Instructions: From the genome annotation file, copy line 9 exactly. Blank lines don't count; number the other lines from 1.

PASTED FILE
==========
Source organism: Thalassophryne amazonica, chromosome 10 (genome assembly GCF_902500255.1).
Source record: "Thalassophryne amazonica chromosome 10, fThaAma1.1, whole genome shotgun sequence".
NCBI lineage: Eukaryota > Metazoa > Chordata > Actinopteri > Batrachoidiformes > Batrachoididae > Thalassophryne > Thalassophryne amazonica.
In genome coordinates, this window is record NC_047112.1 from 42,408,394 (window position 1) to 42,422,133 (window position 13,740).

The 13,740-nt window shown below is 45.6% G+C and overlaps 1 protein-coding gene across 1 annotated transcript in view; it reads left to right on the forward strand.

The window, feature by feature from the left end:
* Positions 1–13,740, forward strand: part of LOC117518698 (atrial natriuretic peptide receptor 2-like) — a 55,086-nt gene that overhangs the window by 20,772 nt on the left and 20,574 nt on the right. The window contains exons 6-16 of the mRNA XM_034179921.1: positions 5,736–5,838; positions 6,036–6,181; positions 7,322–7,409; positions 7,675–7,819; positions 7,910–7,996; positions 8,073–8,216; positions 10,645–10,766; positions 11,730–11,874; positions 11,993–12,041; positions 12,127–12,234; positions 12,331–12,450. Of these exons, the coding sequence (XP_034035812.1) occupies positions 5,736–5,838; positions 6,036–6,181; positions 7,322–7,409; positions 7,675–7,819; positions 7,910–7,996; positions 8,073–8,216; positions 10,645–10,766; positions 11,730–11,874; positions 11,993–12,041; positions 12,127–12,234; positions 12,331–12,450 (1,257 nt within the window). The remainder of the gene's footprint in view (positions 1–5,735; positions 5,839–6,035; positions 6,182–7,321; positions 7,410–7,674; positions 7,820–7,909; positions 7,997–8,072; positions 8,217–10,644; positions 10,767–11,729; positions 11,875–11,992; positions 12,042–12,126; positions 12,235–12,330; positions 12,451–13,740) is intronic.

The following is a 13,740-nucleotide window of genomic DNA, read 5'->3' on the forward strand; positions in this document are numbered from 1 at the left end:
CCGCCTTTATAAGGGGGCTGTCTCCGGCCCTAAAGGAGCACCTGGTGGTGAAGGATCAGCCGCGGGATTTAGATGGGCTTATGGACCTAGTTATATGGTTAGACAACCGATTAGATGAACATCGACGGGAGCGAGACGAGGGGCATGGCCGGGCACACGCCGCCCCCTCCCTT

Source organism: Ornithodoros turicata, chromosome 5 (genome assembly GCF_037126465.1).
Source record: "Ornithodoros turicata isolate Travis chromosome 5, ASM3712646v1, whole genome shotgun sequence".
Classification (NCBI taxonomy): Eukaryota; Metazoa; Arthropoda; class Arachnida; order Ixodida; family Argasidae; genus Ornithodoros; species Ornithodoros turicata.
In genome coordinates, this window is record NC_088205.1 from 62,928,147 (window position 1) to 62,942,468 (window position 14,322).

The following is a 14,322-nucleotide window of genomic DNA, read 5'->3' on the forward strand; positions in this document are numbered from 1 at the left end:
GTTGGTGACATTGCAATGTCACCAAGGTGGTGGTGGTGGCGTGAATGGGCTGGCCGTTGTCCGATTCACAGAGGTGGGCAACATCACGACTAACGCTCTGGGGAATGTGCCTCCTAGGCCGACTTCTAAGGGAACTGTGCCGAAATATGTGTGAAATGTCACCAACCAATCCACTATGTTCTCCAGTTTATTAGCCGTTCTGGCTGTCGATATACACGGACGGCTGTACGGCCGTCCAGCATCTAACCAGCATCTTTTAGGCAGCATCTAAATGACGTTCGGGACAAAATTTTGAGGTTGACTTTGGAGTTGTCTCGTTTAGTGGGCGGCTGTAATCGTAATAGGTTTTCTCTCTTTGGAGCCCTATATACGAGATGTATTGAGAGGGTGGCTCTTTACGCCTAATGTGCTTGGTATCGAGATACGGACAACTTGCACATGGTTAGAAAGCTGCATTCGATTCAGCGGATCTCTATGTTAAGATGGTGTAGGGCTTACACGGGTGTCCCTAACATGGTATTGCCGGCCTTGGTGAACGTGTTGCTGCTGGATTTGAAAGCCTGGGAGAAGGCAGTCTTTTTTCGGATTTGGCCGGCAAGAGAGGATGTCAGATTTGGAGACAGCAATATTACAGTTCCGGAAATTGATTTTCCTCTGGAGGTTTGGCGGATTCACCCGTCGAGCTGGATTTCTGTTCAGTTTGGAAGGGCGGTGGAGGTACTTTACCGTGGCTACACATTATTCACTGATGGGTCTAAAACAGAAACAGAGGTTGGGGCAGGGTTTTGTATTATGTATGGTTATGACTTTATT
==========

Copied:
CCGCCTTTATAAGGGGGCTGTCTCCGGCCCTAAAGGAGCACCTGGTGGTGAAGGATCAGCCGCGGGATTTAGATGGGCTTATGGACCTAGTTATATGGTTAGACAACCGATTAGATGAACATCGACGGGAGCGAGACGAGGGGCATGGCCGGGCACACGCCGCCCCCTCCCTT